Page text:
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( HEBREWS 4:3-10) There has been so much confusion in the minds of commentators, so many conflicting interpretations of Hebrews 4 in the past, that we deem it the more necessary to go slowly, and endeavor to supply full proof of the exposition which we are here advancing. That which appears to have occasioned the most difficulty for many is the statement made at the beginning of verse 3, “For we which have believed do enter into rest,” or, more literally, “for we enter into the rest, who believed.” Having regarded this verse as setting forth a spiritual rest into which believers now enter, they have altogether failed in their understanding of the second part of verse 1. That sinners do enter into rest upon believing is clear from the promise of Christ in Matthew 11:28. That the measure in which this is enjoyed, subsequently, will be determined by the degree and frequency with which faith is kept in exercise, we fully allow. But these things are not the subjects of which Paul is treating here in Hebrews 4.
Considering that Hebrews 4:3 speaks of the believer’s present rest, many expositors have read this into the opening verse of the chapter, and have regarded its admonition as meaning, Let Christians be on their guard lest, through carelessness and backsliding, they “seem to come short” in their experimental enjoyment of Christ’s rest. In other words, they look upon the “rest” of the opening verses of Hebrews 4 as signifying communion with the Lord. They argue that this must be what was in the apostle’s mind, for he was not addressing the unconverted, but “holy brethren, partakers of the heavenly calling.” With considerable ingenuity they have appealed to the context, the contents of the closing verses of Hebrews 3, as supporting their contention. Those who failed to enter into Canaan (which they consider was a figure of the saints’ present portion) were not heathen, but Israelites, the covenant-people of God. We must therefore expose the error of this interpretation before proceeding farther.
First , we would remind the reader once more that the apostle was not here writing to Gentile Christians, but to Hebrews, whose circumstances and temptations were peculiar, unique. There was a very real and grave danger menacing them, not so much of interrupting their spiritual fellowship with Christ, but of shaking their faith in Him altogether. The temptation confronting them was the total abandonment of their Christian profession, of their faith in Jesus of Nazareth, now exalted at the right hand of God; and returning to Judaism. This fact must be kept in mind as we take up the study of each chapter of this Epistle. To lose sight of it, courts certain disaster in our interpretation.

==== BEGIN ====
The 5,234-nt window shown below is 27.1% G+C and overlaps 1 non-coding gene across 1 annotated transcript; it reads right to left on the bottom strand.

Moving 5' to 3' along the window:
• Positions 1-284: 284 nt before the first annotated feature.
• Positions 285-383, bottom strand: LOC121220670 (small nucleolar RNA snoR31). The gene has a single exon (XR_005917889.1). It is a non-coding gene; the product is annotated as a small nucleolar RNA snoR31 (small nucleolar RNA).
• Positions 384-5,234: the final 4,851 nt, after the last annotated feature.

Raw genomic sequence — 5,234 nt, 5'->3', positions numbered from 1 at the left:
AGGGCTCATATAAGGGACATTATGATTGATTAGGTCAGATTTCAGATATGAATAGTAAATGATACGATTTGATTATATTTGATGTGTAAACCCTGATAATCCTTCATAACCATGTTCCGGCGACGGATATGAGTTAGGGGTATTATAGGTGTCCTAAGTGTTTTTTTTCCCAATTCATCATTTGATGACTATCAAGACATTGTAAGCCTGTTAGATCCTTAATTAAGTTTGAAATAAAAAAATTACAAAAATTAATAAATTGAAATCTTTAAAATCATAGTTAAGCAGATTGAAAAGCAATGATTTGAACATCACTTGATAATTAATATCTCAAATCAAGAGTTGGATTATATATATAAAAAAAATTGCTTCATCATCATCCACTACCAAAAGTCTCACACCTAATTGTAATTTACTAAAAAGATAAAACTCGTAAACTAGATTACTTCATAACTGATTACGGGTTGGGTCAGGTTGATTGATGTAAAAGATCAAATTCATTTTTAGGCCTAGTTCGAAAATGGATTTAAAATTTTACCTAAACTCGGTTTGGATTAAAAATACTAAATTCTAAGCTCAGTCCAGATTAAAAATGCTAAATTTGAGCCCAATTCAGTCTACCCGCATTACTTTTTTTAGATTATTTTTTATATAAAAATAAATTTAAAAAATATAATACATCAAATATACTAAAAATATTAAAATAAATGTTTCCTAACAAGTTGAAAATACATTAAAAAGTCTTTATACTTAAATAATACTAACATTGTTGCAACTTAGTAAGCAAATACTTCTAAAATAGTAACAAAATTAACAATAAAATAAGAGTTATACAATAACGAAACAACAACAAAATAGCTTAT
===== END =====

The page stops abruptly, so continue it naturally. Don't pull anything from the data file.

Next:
Second , while it is true that the apostle’s warning in Hebrews 3 is taken from the history of Israel, the covenant people of God, it needs to be borne in mind that in connection with Israel there was an election within an election, a spiritual one within the national. Romans 9:7,8 distinctly affirms, “Neither because they are the seed of Abraham, are they all children: but, In Isaac shall thy seed be called. That is, They which are the children of the flesh, these are not the children of God: but the children of the promise are counted for the seed.” Unless this fact be steadily remembered, much misunderstanding and error will ensue. The fact is that Israel as a Nation, in Old Testament times, is not a type of God’s elect in this New Testament dispensation (as so many have wrongly supposed), but a figure of Christendom as a whole. It was only the spiritual remnant, the elect of God within the nation, who foreshadowed His saints of today.
Third , close attention to what is said of the Israelites in Hebrews 3 shows conclusively that they were an illustration not of true Christians out of communion with God, but instead, of nominal professors who were never born again. In proof of this note in Hebrews 3:10 it is said of them, “They do always err in heart;” now though believers err frequently they do not so “always;” then it is added, “they have not known My ways” — could this be said of the spiritual election of God? Surely not. Again, in verse 11, We are told, “So I sware in My wrath, They shall not enter into My rest:” but God is never wrathful with His own children. Further, in verse 17 it is not simply said that “they died” but that their “carcasses fell” in the wilderness, sure proof is such language that they were not children of God, for “precious in the sight of the Lord is the death of His saints” ( <19B615> Psalm 116:15). Finally, the words of the apostle in Hebrews 3:19 admit of no misunderstanding, “So we see that they could not enter in because of unbelief.” Thus, they were “children in whom is no faith” ( Deuteronomy 32:20).